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There is a concentric hole of the radius $R$ in a solid sphere of radius $2R$ . Mass of the remaining portion is $M$ . What is the gravitational potential at the center?

A) $ - \dfrac{{5GM}}{{7R}}$
B) $ - \dfrac{{7GM}}{{14R}}$
C) $ - \dfrac{{3GM}}{{7R}}$
D) $ - \dfrac{{9GM}}{{14R}}$

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Last updated date: 18th Jun 2024
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Answer
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Hint: To solve the above question you should be familiar with gravitational potential. Let us define gravitational potential first. The gravitational potential is defined as the work done to move a unit of mass from infinity to the gravitational field of another body. In the above question, the gravitational field is of the earth. We know the formula for the gravitational potential of a solid sphere at the center, that is, $ - \dfrac{{3GM}}{{2R}}$ , where $M$ is the mass of the solid sphere and $R$ is the radius of the sphere. But the problem here is that we are not concerned with a solid sphere. Therefore first we will calculate the mass of the remaining sphere of radius $2R$ and then that of the solid sphere of radius $2R$. Once we get these two then we can easily calculate the desired gravitational potential.

Complete step by step solution:
Step 1: First calculate the mass of the remaining sphere of the radius $2R$ in terms of volume and density. Let us assume the density of the sphere is $\rho $ ,
$\therefore M = \rho \times V$
We know that the volume of a sphere of the radius $2R$ will be $\dfrac{4}{3}\pi {(2R)^3}$ . But the hole in the sphere is of the radius $R$ . Therefore we will subtract the volume of the hole from the volume of the solid sphere to get the volume of the remaining part.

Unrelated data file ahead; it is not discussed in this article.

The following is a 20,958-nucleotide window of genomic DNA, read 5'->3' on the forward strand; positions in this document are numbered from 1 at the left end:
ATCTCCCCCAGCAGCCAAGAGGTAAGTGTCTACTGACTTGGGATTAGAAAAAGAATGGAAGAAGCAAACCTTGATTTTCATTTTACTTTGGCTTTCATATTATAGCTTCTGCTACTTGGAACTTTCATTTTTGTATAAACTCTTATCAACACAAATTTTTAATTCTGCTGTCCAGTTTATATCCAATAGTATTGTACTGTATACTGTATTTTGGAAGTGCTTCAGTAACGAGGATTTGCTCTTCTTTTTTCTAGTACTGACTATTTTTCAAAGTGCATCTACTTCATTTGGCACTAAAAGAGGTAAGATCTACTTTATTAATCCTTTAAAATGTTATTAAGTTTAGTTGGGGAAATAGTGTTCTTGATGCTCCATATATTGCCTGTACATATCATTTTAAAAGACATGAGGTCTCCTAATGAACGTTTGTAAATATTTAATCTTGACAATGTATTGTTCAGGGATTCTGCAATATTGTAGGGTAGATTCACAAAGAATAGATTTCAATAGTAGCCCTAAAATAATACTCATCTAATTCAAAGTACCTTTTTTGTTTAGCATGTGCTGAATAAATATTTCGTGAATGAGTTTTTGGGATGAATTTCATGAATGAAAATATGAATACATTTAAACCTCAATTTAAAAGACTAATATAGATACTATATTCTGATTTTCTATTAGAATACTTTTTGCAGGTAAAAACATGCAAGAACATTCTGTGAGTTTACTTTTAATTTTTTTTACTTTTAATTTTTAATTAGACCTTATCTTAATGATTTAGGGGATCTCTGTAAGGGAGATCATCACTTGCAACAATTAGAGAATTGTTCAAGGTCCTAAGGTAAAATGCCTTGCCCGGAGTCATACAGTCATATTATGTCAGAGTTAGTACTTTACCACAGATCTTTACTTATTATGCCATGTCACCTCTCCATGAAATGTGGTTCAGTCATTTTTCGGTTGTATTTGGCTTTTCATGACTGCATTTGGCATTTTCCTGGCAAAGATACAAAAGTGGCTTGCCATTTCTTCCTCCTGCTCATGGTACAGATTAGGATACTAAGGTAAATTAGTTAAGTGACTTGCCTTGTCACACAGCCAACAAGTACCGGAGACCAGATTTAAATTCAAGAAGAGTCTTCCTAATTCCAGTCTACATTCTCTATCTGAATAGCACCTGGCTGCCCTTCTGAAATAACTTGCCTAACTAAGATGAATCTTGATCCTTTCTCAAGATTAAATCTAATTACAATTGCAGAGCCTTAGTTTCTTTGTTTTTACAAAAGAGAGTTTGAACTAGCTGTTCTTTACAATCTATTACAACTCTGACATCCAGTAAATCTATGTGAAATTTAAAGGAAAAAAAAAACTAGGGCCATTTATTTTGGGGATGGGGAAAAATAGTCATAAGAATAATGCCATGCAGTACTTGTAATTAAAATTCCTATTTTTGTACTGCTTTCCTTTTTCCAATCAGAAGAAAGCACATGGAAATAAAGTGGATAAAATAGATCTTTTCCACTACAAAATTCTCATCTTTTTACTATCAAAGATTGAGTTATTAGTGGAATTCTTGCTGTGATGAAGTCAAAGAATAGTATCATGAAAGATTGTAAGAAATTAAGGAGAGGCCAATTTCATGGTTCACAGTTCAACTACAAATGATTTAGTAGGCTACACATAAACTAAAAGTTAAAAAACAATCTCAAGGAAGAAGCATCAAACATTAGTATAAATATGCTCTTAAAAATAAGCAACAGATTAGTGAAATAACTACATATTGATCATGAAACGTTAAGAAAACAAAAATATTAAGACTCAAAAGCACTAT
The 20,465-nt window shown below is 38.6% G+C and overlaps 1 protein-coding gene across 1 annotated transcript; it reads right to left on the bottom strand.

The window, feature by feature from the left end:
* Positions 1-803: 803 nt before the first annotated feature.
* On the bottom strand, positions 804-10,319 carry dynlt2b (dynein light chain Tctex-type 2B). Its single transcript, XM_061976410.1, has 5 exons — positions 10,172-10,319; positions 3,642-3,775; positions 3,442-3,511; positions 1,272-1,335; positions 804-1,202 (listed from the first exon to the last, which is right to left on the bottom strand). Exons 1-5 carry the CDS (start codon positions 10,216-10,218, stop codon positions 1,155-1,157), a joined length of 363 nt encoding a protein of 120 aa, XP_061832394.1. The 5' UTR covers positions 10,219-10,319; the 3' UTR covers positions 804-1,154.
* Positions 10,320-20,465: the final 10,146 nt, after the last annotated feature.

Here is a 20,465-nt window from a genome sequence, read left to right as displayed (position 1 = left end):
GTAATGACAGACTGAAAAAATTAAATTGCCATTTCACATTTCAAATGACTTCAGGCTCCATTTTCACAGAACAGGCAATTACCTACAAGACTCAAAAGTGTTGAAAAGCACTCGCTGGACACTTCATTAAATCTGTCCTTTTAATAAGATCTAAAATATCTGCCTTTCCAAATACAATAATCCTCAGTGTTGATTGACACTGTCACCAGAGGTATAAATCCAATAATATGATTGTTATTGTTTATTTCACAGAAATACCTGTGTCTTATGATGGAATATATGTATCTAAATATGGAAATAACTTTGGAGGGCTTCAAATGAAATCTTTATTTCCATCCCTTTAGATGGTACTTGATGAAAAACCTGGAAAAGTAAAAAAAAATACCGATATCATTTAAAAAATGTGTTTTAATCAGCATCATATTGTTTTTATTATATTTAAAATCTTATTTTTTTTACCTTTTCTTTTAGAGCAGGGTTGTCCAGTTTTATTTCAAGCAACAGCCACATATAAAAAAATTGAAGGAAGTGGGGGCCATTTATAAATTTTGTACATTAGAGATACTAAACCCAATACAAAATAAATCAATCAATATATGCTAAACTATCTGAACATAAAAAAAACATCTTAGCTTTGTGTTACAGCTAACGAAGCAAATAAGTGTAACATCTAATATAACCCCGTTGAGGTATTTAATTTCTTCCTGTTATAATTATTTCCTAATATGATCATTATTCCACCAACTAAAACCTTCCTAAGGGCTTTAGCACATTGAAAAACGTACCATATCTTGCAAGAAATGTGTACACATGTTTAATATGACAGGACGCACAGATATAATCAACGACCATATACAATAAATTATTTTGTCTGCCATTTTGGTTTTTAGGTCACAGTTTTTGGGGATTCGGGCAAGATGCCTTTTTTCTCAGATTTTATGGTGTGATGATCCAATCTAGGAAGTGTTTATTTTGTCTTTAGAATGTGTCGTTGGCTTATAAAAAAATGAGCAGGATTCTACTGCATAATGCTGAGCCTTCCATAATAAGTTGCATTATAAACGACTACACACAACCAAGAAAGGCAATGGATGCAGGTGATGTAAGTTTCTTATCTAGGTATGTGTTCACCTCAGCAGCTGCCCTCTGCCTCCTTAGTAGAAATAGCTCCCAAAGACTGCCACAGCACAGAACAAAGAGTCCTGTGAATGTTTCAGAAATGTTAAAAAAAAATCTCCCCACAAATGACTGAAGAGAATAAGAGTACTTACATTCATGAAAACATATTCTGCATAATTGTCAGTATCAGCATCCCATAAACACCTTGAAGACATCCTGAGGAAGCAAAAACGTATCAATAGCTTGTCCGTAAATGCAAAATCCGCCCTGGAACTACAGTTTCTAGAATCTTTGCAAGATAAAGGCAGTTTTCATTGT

$\therefore M = \rho \times \dfrac{4}{3}\pi [{(2R)^3} - {R^3}]$
$ \Rightarrow M = \rho \times \dfrac{4}{3}\pi \times 7{R^3}$
………… equation (1).
Step 2: Similarly calculate the mass of the solid sphere of the radius $2R$ in terms of volume and density. Let the mass of the solid sphere of radius $2R$ be $M'$ .
$\therefore M' = \rho \times {V_2}$
\[ \Rightarrow M' = \rho \times \dfrac{4}{3}\pi {(2R)^3}\]
$ \Rightarrow M' = \rho \times \dfrac{4}{3}\pi \times 8{R^3}$
…………equation (2)
Step 3: Divide equation (2) by equation (1).
$\therefore \dfrac{{M'}}{M} = \dfrac{8}{7}$
$ \Rightarrow M' = \dfrac{8}{7}M$
This is the mass of the solid sphere of radius $2R$ .
Step 4: To find the mass of the sphere of the radius $R$ of the same matter we will subtract the mass of the remaining part $M$from the mass of the solid sphere of the radius $2R$ . Let the mass of the sphere of the radius $R$ is $M''$ . then,
$\therefore M'' = - [\dfrac{8}{7}M - M]$
$ \Rightarrow M'' = - \dfrac{1}{7}M$
Here mass will be taken negatively because the negative mass is imposed.
Step 5: We know that the formula for the gravitational potential of a solid sphere is $ - \dfrac{{3GM}}{{2R}}$ . Therefore the gravitational potential of the remaining sphere $U$ will be
$\therefore U = - \dfrac{{3GM'}}{{2R}} - \dfrac{{3GM''}}{{2R}}$
$ \Rightarrow U = - \dfrac{{3G}}{2}[\dfrac{{M'}}{{2R}} + \dfrac{{M''}}{R}]$
Substitute the values of $M'$ and $M''$
$\therefore U = - \dfrac{{3G}}{2}\left[ {\dfrac{{\dfrac{8}{7}M}}{{2R}} - \dfrac{{\dfrac{1}{7}M}}{R}} \right]$
$ \Rightarrow U = - \dfrac{{3G}}{2}\left[ {\dfrac{{4M}}{{7R}} - \dfrac{M}{{7R}}} \right]$
$ \Rightarrow U = - \dfrac{{9GM}}{{14R}}$

Hence option D is correct.

Note: We know the formula for gravitational potential of only slandered shapes like sphere, circular disk, cube, etc. but in this case, the sphere was not solid. While solving this problem always remember that if you are taking the mass of the imagined sphere as negative then you have to add the gravitational potential of both. But if you are taking that mass as positive then you have to subtract the gravitational potential of the imagined sphere from the potential of the solid bigger sphere.